UPDATES TO OUR COVID-19 POLICY: All encounters, including glasses pick ups, frame selects, exams, and follow-ups, are by appointment only. Please call our text our office and we will work with you to arrange a time for you to come in. Masks are required in our office. If you do not come with a mask or face covering, we will provide you with one before entering. Thank you for your cooperation and patience during this difficult time.

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Men’s Eyesight and Eye Health

Men and women aren’t just different in the obvious ways; their eyes are different too!

Women are more susceptible to many different eye diseases than men, but men have their own unique eye health concerns. What’s more, men and women don’t process visual information quite the same.

How Men Process Visual Information

On average, men tend to be better at spotting fine details and rapid movement than women, but they aren’t quite as good at distinguishing different colors. One theory as to why goes back to hunter-gatherer days. Men did the hunting while women did the foraging, so the men would have needed to spot game at a distance in order to be effective hunters, whereas the women would’ve needed to spot the difference between nutritious and poisonous plants.

Women’s advantage with color vision goes a little farther: men are sixteen times more likely than they are to be colorblind! Among other things, that means that a couple arguing over paint swatches might literally not be seeing the same colors.

How Hormones Affect the Eyes

Starting with puberty, changing hormone levels can actually affect the way the eyes grow. Teenage boys sometimes become temporarily nearsighted during a growth spurt because their eyes are getting longer, and sometimes the nearsightedness is permanent. Either way, glasses or contacts are an easy solution.

Men and Eye Injuries

Another way men and women are different when it comes to eye health is that men are more prone to eye injuries due to being more likely to play dangerous sports or perform labor-intensive jobs. What makes this more of a problem is that men tend to be less willing to wear protective gear than women. Don’t forget your eyewear! 90% of eye injuries are preventable with the right protective gear.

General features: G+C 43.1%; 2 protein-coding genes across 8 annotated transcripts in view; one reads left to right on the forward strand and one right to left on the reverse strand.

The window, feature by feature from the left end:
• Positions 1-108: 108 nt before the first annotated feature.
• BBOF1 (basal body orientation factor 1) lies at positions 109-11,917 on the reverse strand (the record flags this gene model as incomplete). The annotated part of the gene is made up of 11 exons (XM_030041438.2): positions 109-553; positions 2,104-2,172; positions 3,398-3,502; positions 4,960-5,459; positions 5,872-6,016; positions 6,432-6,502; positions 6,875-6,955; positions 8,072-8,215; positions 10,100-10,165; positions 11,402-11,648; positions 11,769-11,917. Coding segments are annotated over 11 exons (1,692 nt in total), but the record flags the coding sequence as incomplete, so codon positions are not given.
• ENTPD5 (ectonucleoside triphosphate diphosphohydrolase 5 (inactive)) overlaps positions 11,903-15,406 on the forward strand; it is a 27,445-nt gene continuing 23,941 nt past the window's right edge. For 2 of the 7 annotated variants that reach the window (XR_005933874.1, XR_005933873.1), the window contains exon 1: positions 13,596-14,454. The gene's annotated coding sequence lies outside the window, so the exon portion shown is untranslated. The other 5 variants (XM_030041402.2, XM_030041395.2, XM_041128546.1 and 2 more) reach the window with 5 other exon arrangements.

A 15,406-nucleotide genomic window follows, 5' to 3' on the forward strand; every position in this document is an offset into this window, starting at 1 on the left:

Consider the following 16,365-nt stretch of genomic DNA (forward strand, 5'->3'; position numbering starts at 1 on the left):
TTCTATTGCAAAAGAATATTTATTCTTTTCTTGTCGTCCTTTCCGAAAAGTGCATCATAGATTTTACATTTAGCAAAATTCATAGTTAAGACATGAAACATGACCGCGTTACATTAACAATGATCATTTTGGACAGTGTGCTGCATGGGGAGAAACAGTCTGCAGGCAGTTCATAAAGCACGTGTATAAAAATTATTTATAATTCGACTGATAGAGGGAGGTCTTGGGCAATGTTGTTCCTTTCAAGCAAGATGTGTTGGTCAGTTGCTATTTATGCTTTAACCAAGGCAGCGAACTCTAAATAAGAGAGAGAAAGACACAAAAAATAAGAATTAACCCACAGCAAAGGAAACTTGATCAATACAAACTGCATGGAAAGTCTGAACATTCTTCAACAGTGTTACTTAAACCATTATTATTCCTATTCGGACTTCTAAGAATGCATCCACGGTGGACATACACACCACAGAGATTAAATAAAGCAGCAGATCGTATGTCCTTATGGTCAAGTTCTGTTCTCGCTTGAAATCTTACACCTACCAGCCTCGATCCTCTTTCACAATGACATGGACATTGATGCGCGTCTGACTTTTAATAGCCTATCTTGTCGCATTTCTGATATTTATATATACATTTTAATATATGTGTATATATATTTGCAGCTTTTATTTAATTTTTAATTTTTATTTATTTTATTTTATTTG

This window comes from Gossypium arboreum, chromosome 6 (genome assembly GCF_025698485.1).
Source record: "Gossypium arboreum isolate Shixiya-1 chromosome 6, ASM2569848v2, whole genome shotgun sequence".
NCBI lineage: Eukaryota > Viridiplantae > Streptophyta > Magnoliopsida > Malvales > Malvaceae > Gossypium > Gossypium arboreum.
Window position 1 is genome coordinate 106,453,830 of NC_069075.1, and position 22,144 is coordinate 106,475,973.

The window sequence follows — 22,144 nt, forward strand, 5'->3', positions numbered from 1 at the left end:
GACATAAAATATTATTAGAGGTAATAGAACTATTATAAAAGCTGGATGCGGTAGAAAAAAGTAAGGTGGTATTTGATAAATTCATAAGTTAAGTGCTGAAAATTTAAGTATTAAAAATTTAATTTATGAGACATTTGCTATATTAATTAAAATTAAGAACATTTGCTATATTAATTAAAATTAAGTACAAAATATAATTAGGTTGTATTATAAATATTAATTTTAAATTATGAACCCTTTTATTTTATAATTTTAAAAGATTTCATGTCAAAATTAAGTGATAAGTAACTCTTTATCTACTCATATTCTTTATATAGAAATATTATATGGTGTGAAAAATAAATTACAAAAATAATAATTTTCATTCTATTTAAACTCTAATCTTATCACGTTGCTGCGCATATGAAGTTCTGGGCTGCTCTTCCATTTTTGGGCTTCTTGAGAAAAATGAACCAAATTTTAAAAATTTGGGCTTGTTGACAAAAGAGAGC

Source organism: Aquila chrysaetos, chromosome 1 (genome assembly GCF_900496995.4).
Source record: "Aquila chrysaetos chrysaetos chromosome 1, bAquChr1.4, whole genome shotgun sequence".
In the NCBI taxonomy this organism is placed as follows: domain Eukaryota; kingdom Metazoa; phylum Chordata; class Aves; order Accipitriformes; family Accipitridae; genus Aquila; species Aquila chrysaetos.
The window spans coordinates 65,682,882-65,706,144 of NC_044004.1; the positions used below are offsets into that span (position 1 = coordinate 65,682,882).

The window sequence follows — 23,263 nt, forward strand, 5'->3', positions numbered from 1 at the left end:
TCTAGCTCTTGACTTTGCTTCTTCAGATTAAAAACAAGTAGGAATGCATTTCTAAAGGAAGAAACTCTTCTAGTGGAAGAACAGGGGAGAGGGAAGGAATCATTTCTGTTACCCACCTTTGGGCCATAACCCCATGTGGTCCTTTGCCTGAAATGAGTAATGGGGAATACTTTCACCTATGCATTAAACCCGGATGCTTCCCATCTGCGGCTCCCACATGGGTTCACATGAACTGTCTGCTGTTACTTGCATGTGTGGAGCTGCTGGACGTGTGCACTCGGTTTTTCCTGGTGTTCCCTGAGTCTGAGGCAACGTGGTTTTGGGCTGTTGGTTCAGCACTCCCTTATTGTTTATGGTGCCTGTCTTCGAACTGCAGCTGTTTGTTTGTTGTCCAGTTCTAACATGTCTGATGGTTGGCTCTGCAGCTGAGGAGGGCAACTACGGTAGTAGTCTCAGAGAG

Keeping Your Eyes Healthy

There’s a lot we can do to keep our eyes healthy, not just wearing safety goggles. Eating healthy is good for our eyes, and so is regular exercise. Great foods to eat for eye health include salmon, tuna, eggs, spinach, kale, nuts, and citrus fruits. These foods are packed with vitamins A and C and omega-3 fatty acids.

For men who spend a lot of time looking at a computer screen for their jobs, it’s important to give your eyes regular breaks so you don’t end up with digital eye strain. Simply follow the 20-20-20 rule by looking at something 20 feet away for 20 seconds every 20 minutes.

We Hope to See You Soon!

One final way men tend to differ from women in the realm of eye health is that they’re more likely to try to tough it out when something goes wrong instead of just coming to see the eye doctor. We encourage our male patients to fight that misguided macho impulse and keep up with regular eye exams!

You can build healthy vision habits!

Top image used under CC0 Public Domain license. Image cropped and modified from original.
The content on this blog is not intended to be a substitute for professional medical advice, diagnosis, or treatment. Always seek the advice of qualified health providers with questions you may have regarding medical conditions.